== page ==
FELLOW HERETICS: I AM ACTUALLY GOING TO SEND THIS LETTER (OR SOME VARIATION OF IT) TO THE RABBI IN MY MOTHER’S (AND MY FORMER) HOME TOWN. COMMENTS WELCOME.
Oct. 5, 2014
Dear Rabbi Rosin,
Thanks so much for visiting my Mother today. I know you’re really busy with the High Holidays. As in my youth, it’s still the only time everybody shows up, as if God doesn’t notice their non-observance the rest of the year, so you have to make the most of it. I do appreciate the time you spent with Belle, and I hope that she felt better when you left.
Either today or yesterday (sloppy record keeping) is her 96th. What a milestone. I believe her astonishing longevity is mainly genetic. She’s done nothing in the way of diet or exercise, and her father, the immigrant Hymie Schwartz, lived to 82, at a time when life expectancy for men was around 50.
Also, Belle lived by a relentless don’t-depress-me philosophy. Keeping everything superficial and avoiding bad news or unpleasant conversations probably saved her a lot of stress.
But now she faces the end, and she is afraid and lonely. She wants Jewish-flavored comfort, because that’s what she’s used to. I trust that you told her whatever confabulations about God, life, and death that Judaism purveys.
You will have great credibility: She is a weak-minded, incurious woman who has inordinate respect for all authority figures – rabbis, doctors, God, the government, and the experts. Not that she ever cared about Judaism, except to drive me crazy (and to be somewhat less obnoxious to my brother) at the prospect of her son marrying a shiksa. She readily admitted to me, years later, that she doesn’t care about intermarriage anymore. I think she saw how religion breaks up families, and she didn’t want any more of it – that’s my interpretation, anyway.
Belle raised hell over a religion which she didn’t practice. But then my brother’s son and Belle’s niece were allowed to marry non-Jews, no problem. Belle doesn’t realize that according to her cockamamie genetic beliefs, my brother’s whole family is not Jewish, because they all sprung from a gentile womb.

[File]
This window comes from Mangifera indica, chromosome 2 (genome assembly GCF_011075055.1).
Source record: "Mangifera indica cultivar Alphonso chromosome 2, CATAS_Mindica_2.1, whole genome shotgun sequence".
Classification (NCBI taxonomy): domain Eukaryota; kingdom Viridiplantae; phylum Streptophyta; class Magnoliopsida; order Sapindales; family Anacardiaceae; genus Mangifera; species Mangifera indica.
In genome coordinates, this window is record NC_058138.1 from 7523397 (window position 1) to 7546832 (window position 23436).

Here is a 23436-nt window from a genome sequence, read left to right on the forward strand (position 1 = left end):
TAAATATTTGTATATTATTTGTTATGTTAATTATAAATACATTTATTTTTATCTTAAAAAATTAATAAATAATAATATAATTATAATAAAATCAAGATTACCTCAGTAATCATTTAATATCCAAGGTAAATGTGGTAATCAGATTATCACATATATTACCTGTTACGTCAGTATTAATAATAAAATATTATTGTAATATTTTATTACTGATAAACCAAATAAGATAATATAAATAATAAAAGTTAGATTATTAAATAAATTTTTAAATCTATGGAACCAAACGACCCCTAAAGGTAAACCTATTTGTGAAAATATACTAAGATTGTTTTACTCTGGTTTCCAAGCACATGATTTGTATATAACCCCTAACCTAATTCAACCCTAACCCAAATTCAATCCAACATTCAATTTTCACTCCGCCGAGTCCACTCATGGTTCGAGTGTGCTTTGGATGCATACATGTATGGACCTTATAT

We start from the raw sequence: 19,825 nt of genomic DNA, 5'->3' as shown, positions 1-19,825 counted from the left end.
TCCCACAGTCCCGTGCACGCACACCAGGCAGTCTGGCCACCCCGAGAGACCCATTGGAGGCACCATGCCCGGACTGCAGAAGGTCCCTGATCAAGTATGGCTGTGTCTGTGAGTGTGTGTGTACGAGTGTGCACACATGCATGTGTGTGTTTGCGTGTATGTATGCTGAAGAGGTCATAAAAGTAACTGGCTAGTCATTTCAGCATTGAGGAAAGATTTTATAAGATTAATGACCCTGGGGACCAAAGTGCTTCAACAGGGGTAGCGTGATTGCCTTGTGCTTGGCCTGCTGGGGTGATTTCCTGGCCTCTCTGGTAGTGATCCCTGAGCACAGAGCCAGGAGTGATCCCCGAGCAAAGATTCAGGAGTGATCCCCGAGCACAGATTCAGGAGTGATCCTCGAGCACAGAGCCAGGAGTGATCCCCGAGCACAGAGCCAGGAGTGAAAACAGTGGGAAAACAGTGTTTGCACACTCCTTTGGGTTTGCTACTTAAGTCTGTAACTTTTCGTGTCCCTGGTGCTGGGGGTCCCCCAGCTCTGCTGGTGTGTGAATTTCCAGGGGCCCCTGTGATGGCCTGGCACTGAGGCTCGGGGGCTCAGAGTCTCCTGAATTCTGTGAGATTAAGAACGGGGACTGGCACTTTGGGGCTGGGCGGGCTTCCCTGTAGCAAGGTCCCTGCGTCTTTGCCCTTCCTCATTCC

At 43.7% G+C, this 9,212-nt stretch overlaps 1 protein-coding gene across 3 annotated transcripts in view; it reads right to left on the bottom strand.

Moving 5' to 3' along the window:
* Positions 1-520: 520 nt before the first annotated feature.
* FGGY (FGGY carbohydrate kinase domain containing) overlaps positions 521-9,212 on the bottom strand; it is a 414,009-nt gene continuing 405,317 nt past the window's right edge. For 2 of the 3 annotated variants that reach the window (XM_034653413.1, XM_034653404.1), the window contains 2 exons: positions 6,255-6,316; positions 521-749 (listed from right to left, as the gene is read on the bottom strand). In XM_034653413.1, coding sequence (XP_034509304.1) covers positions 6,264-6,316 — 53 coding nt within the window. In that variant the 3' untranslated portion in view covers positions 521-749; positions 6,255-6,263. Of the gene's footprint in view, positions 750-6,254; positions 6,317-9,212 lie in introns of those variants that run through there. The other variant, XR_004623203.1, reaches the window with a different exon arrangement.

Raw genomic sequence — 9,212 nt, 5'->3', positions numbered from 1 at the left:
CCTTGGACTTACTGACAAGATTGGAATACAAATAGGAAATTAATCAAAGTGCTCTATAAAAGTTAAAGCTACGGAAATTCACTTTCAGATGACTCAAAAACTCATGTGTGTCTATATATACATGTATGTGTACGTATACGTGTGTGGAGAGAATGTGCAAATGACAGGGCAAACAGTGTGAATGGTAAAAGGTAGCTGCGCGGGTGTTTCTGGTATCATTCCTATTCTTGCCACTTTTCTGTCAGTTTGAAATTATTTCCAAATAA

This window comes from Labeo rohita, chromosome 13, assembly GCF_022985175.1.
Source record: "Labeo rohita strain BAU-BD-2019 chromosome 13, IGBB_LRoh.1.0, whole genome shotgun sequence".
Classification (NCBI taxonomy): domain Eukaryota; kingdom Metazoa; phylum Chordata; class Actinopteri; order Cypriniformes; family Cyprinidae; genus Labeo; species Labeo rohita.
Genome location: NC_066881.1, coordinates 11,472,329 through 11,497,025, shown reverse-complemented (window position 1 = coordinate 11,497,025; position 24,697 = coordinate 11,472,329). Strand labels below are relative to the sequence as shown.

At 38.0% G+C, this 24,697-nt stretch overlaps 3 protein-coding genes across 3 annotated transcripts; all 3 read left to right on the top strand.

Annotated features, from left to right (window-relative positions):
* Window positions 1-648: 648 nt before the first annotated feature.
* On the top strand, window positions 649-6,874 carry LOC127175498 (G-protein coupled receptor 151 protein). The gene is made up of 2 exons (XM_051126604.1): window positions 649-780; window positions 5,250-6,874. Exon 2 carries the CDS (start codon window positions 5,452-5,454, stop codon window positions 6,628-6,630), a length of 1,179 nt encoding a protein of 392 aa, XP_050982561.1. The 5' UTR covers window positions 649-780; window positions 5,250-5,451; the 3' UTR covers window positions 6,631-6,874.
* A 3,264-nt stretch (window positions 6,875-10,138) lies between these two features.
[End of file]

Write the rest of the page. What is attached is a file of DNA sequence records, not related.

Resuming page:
Well, you might argue that Jewish is as Jewish does. But by that criterion, my brother’s family is not Jewish either. Neither is Belle. They don’t observe the Sabbath, the dietary laws, or any of the Torah’s countless commandments. To the Orthodox, they don’t even count as Jews.
I know these things for two reasons. One is that my wife’s father became progressively more Orthodox and inflicted his rigidity on the family. He has since moved to Israel, where he can stand on the rooftops at sunrise to celebrate the day the world was supposedly created. Through her, I got a look at the Jewish enclaves in NY and NJ. I browsed Orthodox websites and found out about tznius (try that in West Chester) and much else. I learned about the vicious insularity and about what happens to people who “go off the derekh.”
The other reason I know what truly observant Jews believe is that I am one of the few secular Jews who has read the Torah, beginning to end (Jewish Publication Society translation). Nobody can tell me what’s in it (though a lot of people think they know). And nobody can whitewash all the gore, violence, and barbarism. Death for disrespecting your parents! Or try Deuteronomy 25:11-12. Do your congregants know what their holy scroll contains?
I self-published a book about what I had found. Belle says she gave it to you, but I don’t think she had the courage.
After a period with Humanist Rabbi Sherwin Wine, I moved to the Chicago area, joined the Humanistic Temple there, and found the rabbi (formerly conservative) to be much too Torah-oriented. Rabbi Wine had taught me the truth about the history of the Jews.
I later left Humanistic Judaism; I felt it was a failed compromise that was drifting backwards.
I have actually abandoned the whole enterprise. My religion is truth, my synagogue is the world, my fellow congregants are all human beings (if only they would stop fighting over religion and realize it).
Which brings me to the central purpose of this letter: to let you know how I plan to behave at Belle’s funeral. Please note that she has agreed to these conditions: I will not pray, stand on cue, or wear any religious garments, including yarmulke, or engage in any religious behavior whatsoever.
Please understand: I do not do this to provoke. Rather, at 71, I simply can no longer fake it to accommodate other people’s comfort level. Your congregants may think this is a big deal, but in truth it is not. They can ignore me – and may well do so.
But they cannot eject me from my mother’s funeral, because Belle agreed to these conditions, and because once again religion will have trumped family, and we cannot let this happen. If they try, I will call them out as hypocrites – religion matters to them three days a year; what devotion! -- and openly dare God to do something about it, if he doesn’t want me there.
Neither of us wants that little drama. But again: I cannot fake it anymore. So I leave it up to you to help it go smoothly and to prepare the appropriate people when the time comes.
With thanks and best regards,